Little Lost Robot
"Breeds There a Man...?"
The Machine That Won the War
Eyes Do More Than See
The Martian Way
The Last Question
Does a Bee Care?
The Feeling of Power
Spell My Name With an S
The Ugly Little Boy
The Billiard Ball
The Last Answer
Lest We Remember
Full review: The entire impetus for this collection was a piece of artwork by Ralph McQuarrie - which eventually became the cover painting for the book. Containing one new short story (Robot Dreams) and a bunch of reprints of Asimov's short fiction, the book is a very good compilation of his work. Oddly, despite the title, only a handful of the stories in the volume are related to robots, although that doesn't detract from the quality of the finished product.
The first story in the book is Little Lost Robot, a story recycled from I, Robot (read review) that focuses on the effect of modifying the First Law of Robotics. As with all of the other stories that explore the implications of the Three Laws of Robotics, it is an interesting story, both as an engineering puzzle, and as a means of exploring the implications of technology. The new story in the book concerns a robot that is dreaming somewhat disturbing dreams. It features a return of Susan Calvin, a figure who shows up in many of Asimov's robot stories, and, as typical of the robot stories, deals with the effects of the Three Laws of Robotics. While it isn't one of the best robot stories, it is still one of the better ones. The second story in the volume is another robot story, and the only new piece of fiction written for this collection: the Locus Award-winning Robot Dreams. Once again, Susan Calvin is called in to clean up somebody else's robot mess, in this case a young robot designer build a robot brain using fractal geometry resulting in a more human-like robot mind. The side effect of this human-like mind is that the robot says he is dreaming, and when he describes the dreams it seems that robots may have a more complex inner psychology than even Susan Calvin may have suspected. This is another story in which Asimov explores exactly how dangerous it would be for humanity to have a manufactured race of slaves constrained only by a brief set of programmed rules, although Susan Calvin's solution to the problem at the end of the story is somewhat anticlimactic.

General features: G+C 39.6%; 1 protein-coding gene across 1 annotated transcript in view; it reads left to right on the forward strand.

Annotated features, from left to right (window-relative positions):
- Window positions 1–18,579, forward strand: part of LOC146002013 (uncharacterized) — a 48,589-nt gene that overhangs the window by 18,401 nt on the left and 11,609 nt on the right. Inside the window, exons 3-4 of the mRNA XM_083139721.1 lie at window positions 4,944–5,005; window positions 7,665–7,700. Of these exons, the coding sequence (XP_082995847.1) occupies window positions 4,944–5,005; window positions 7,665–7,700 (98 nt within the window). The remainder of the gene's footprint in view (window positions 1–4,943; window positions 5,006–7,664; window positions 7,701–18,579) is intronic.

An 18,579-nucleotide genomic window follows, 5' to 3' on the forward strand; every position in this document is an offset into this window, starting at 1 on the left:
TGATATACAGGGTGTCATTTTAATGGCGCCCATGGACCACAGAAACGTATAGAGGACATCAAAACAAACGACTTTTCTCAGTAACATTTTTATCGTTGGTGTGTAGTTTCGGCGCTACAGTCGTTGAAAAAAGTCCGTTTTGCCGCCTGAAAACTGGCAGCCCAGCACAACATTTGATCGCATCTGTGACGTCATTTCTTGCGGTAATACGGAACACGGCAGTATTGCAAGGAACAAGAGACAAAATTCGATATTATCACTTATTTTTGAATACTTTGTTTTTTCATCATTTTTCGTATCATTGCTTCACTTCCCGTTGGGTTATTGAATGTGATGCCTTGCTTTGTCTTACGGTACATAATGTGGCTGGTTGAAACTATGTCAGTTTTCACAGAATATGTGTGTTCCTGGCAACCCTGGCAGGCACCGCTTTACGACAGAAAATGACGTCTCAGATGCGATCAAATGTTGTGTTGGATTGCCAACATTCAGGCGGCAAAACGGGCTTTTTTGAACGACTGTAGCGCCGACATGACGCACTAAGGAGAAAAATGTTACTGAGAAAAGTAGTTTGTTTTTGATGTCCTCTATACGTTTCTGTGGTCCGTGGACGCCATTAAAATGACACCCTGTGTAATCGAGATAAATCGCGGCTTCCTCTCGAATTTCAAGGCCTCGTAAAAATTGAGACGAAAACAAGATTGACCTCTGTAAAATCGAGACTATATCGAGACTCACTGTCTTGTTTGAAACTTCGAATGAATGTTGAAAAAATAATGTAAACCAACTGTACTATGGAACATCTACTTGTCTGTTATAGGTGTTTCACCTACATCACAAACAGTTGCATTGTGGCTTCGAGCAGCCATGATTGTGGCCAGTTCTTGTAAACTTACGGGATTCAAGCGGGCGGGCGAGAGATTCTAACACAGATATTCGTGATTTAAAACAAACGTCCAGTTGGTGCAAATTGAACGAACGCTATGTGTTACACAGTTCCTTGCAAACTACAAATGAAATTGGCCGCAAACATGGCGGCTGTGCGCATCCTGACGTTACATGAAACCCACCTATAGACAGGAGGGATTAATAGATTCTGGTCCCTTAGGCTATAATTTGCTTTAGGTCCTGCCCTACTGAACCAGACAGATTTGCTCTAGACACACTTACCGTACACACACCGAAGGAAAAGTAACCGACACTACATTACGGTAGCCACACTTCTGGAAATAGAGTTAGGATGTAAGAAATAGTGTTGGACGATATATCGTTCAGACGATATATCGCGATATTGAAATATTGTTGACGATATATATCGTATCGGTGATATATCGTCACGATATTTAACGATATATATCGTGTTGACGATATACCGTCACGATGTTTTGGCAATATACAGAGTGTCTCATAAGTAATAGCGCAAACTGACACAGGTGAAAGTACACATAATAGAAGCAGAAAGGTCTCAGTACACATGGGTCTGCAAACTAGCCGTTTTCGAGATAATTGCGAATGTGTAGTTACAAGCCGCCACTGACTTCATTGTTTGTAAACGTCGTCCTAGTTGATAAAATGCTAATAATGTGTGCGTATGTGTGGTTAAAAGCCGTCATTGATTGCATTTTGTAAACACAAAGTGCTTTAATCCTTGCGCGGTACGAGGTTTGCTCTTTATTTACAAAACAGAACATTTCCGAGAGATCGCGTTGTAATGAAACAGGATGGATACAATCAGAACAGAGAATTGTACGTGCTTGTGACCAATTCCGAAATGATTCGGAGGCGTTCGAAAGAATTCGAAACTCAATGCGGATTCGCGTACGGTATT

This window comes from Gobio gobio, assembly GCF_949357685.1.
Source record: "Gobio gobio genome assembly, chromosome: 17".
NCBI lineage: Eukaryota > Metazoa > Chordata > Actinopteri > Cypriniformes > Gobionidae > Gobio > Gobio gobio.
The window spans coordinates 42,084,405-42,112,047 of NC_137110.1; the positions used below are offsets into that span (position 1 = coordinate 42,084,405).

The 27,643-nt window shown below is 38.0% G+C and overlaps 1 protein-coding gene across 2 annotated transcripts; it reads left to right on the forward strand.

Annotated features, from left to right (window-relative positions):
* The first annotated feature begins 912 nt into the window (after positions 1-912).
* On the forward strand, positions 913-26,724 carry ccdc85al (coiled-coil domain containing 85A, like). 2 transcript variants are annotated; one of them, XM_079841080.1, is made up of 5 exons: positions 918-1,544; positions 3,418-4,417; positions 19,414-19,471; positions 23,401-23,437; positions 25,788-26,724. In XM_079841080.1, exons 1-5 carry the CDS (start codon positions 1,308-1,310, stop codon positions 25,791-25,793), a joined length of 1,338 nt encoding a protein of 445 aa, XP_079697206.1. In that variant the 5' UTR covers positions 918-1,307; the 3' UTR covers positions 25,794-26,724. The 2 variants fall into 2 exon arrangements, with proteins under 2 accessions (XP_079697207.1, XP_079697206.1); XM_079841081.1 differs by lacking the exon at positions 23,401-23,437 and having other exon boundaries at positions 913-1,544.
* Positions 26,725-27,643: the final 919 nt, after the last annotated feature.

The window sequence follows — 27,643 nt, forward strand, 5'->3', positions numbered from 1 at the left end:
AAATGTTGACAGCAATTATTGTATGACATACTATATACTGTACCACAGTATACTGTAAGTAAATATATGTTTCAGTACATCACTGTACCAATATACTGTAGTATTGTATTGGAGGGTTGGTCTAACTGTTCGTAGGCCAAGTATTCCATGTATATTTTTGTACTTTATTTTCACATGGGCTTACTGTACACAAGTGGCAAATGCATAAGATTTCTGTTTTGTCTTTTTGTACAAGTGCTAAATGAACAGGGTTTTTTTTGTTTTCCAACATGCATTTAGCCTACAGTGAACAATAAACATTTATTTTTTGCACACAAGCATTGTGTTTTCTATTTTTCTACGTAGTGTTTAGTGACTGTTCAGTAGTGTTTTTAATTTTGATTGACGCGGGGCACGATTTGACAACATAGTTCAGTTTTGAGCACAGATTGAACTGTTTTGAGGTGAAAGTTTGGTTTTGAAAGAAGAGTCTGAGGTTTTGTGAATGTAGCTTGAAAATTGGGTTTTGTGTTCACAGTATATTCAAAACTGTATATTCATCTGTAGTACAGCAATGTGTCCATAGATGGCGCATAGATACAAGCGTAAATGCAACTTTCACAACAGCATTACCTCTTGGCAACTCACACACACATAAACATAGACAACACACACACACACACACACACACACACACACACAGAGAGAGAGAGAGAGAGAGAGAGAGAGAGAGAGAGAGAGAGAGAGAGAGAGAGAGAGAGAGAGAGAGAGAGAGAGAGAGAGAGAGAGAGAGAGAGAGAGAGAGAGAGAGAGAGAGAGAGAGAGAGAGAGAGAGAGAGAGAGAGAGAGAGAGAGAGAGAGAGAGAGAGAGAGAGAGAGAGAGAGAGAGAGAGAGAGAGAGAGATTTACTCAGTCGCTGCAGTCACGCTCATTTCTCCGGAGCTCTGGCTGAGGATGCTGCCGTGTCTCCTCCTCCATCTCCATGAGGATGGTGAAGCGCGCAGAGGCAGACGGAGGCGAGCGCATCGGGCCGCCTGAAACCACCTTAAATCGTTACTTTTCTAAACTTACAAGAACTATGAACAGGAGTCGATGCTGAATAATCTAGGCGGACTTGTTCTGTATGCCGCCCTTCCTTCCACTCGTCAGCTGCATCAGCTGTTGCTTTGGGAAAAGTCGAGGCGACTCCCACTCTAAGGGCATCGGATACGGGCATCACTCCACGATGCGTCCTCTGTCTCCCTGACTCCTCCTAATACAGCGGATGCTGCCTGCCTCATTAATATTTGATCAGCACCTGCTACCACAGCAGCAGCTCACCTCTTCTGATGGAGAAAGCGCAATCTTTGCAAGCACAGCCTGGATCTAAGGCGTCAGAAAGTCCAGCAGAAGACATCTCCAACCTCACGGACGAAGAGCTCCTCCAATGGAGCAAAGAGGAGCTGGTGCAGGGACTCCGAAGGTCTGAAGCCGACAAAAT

Light Verse is robot story, but doesn't sit inside the Susan Calvin set of stories. Instead, this piece seems to lean more towards the Bicentennial Man investigations of what differentiates a robot from a human, and how a robot could bridge that gap. In this story Alvis Lardner, a wealthy widow of a man who died in space, is famous for her light sculptures and is also a murderess. The victim in this case is a robotics engineer from U.S. Robots and Mechanical Men who unwittingly destroys the source of Lardner's light sculptures when he adjusts what he believes is a malfunctioning robot. The question posed by the story is an interesting one: how much of aesthetic value might be destroyed in a quest for "normality"?
Another story that is more or less about robots is Sally, but the focus this time is on cars equipped with positronic brains so they don't need human drivers. The story itself is fairly straightforward, the protagonist runs a farm for retired cars, and an unscrupulous visitor suggests recycling the brains of the resident cars into new vehicles in order to turn a profit. After he is turned down, our unsavory businessman tries to take the car brains by force, but he didn't count on the cars themselves objecting to this. The story raises questions about the rights of machinery that may be sentient and the danger posed by technologies that may be smarter than we are. It is clear that the protagonist regards the cars as individuals, but that his antagonistic would-be business partner does not, and that lack of regard is what undoes the villain in the story. Noticeably lacking in the story is the concept of the First Law of Robotics that a robot may never harm a human being or by inaction allow a human to come to harm. One wonders why Asimov left it entirely out of the story when it is so omnipresent in his other robot stories. Perhaps Asimov himself was guilty of what he has his villain doing: not regarding the vehicle-robots as individuals in the same way he regards humaniform-robots in other stories. In a minor side note, at one point the protagonist in the story mentions that he keeps the cars constantly full of gas with their engines turning over. This was a throwaway line in the 1950s when the story was written and gas was plentiful and cheap. But now it seems almost ludicrous to think that someone would keep fifty-one cars constantly running.